NHRC seeks report on children lodged in jails with their mothers

New Delhi: The National Human Rights Commission (NHRC) has asked all states and union territories to furnish a report on how many children are kept with their mothers in the jails under their jurisdiction without ensuring basic facilities.

NHRC’s directive came after it took suo motu cognizance of a media report about the plight of 46 boys and girls, who are living in prisons in Odisha with their mothers, including 9 convicted and 36 undertrial prisoners.

The children, aged between one month and six years, lodged in the jails with their mothers, are neither convicts nor under trials and they are entitled to food, shelter, medical care, clothing, education and recreational facilities but nothing is being provided to them despite the Supreme Court guidelines.

The Commission has observed that the contents of the media report, if true, amount to human rights violations of the innocent children.

The guidelines set by the Supreme Court are very clear providing proper protection to such children but as reported, it appears, the ground reality is different.

The instant news report is focused on the prisons in the State of Odisha. However, there could be similar cases in the jails of other States too, which have not yet been noticed.

Accordingly, the Commission has issued notices to the Chief Secretaries and Directors General of Prisons of all the States and UT’s calling for reports along with statistics showing how many children are being kept with their mothers in the jails under their jurisdiction without ensuring facilities, necessary for psychological and physical growth as well as educational upbringing.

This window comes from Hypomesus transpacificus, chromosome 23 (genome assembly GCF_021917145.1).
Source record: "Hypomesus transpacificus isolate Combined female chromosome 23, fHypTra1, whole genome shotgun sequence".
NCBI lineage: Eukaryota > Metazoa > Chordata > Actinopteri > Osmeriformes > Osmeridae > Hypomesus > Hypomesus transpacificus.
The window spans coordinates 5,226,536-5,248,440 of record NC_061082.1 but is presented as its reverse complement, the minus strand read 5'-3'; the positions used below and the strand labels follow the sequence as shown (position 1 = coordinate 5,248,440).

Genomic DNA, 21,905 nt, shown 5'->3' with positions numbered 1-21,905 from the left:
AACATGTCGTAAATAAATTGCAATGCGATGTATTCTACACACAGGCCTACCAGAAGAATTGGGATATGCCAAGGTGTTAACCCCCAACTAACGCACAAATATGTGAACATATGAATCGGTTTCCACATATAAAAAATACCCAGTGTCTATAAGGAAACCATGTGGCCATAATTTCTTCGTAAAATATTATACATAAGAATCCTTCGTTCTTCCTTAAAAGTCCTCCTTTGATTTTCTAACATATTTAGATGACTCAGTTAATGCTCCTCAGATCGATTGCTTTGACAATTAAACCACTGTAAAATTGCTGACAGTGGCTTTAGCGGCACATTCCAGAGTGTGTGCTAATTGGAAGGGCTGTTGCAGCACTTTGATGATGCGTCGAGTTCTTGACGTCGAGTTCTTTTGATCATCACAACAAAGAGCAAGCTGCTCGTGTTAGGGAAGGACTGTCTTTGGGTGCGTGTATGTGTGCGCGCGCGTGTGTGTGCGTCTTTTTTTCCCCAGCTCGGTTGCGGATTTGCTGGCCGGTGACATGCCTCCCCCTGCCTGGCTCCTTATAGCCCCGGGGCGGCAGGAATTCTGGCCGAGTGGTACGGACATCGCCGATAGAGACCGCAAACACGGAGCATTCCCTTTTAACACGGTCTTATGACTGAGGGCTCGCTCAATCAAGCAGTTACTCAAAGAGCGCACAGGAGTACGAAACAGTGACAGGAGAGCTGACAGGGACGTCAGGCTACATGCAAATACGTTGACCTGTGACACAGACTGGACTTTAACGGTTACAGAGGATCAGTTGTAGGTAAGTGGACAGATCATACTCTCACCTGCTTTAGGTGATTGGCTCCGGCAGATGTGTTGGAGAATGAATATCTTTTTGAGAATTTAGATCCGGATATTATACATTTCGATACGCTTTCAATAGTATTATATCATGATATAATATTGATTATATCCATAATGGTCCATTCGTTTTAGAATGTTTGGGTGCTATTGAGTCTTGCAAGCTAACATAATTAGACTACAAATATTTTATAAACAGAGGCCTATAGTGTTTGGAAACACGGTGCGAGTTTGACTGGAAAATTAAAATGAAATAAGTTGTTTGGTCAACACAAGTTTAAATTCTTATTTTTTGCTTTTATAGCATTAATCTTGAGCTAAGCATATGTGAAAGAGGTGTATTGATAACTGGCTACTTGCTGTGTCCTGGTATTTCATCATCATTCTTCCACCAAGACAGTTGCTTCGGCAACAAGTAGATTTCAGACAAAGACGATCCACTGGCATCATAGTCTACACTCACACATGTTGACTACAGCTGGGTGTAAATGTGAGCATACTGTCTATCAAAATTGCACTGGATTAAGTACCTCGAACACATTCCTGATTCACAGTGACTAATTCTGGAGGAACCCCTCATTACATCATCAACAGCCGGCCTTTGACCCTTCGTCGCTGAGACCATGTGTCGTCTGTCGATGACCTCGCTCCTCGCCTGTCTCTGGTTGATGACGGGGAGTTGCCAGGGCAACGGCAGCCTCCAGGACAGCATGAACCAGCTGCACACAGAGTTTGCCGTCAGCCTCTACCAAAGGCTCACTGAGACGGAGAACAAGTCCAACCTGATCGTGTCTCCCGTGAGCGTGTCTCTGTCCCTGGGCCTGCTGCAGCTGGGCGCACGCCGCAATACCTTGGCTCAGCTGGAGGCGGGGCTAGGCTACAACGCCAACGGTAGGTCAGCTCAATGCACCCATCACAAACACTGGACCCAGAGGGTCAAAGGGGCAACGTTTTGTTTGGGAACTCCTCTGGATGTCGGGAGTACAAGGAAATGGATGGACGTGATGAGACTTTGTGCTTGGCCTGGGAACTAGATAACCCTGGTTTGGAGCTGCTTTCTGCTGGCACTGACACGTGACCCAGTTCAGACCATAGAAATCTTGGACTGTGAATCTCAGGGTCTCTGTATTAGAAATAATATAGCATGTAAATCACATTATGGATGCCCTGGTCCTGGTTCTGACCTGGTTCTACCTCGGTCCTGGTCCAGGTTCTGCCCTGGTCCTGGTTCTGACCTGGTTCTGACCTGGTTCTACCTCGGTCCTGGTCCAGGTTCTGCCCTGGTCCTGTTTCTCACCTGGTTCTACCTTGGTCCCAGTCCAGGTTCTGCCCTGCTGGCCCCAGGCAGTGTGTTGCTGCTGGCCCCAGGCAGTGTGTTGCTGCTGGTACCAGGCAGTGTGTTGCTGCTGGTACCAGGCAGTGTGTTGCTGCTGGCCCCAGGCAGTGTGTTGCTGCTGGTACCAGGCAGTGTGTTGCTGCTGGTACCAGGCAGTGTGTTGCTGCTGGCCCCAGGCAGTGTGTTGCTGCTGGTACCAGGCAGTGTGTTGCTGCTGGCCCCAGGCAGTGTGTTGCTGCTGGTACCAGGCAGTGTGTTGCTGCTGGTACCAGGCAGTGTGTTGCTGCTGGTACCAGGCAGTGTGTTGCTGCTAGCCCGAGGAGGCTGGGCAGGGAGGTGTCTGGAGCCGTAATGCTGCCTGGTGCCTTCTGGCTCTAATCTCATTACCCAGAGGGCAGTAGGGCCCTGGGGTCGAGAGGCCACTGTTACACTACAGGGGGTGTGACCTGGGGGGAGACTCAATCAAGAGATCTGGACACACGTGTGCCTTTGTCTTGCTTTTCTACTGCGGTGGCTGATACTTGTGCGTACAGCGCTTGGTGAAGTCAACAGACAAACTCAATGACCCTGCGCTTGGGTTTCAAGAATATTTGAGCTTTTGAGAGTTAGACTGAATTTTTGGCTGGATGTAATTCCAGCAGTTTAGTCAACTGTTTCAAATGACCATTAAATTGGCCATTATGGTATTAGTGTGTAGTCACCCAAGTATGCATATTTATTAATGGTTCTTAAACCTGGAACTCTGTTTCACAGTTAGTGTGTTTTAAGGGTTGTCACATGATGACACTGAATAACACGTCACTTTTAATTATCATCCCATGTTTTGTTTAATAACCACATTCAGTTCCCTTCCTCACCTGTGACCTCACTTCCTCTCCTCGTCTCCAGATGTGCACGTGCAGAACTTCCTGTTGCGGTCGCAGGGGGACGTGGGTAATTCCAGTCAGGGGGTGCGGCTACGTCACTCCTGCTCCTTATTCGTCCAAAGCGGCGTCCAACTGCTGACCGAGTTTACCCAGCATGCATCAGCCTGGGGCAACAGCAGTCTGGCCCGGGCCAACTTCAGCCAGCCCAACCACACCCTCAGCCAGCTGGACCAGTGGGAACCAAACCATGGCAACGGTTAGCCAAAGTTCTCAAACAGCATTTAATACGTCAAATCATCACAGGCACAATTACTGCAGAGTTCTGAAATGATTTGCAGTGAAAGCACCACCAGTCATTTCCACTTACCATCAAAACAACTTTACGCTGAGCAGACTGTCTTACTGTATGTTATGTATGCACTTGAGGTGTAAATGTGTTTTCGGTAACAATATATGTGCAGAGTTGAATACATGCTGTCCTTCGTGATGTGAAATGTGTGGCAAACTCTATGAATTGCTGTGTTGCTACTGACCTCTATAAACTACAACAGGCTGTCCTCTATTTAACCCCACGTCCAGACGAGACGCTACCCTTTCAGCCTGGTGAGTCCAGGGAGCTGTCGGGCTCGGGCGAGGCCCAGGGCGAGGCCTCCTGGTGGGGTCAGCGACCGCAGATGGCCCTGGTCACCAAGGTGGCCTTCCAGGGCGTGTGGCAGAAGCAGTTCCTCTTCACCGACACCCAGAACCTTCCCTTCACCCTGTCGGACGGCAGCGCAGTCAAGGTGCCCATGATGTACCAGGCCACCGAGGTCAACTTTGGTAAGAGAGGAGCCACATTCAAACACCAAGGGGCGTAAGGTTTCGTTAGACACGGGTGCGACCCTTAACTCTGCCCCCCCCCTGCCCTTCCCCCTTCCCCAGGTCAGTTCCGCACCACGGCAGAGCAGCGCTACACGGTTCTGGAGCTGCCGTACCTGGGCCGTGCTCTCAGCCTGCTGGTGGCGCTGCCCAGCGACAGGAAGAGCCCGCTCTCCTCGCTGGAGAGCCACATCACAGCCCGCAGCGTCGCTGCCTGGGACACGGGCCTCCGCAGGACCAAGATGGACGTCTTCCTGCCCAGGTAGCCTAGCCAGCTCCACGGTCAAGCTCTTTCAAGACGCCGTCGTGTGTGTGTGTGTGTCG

The response from all the States and UT’s is expected within six weeks.

According to the media report carried on the 20th May, the Directorate of Prisons and Correctional Services, Government of Odisha, these children include 25 girls and 21 boys belonging to 9 convicted and 36 undertrial women prisoners.

Out of the 45 prisoner mothers, 30 belong to the Scheduled Castes and Scheduled Tribes communities.

As reported, the Apex Court has formulated guidelines that the cases of women prisoners with children, should be disposed of expeditiously but the reality is different. There are many inmates who have been granted bail by the competent Court but they cannot be freed as they are unable to furnish the sureties.

The guidelines set by the Apex Court also ensure that the children below three years shall be allowed in crèche and those between 2-3 years, should be looked after in a nursery, run by the prisons authorities, outside the prison premises and those small children should not be kept in sub-jails, unless facilities are ensured for their biological, psychological and social growth.

A particular case of a couple has been referred in the news report, who was taken into judicial custody on 18th May 2008. Three months after her arrest, the wife delivered a baby girl in the jail. The mother with her newly born baby was kept under solitary conferment and no proper diet and massage oil etc. for the baby were provided by the jail authorities till she went on strike.

They lived in four jails and their experience in raising a child in prison was reportedly painful. After spending about 9 years in jails, the couple was finally acquitted by the Court in all cases last year.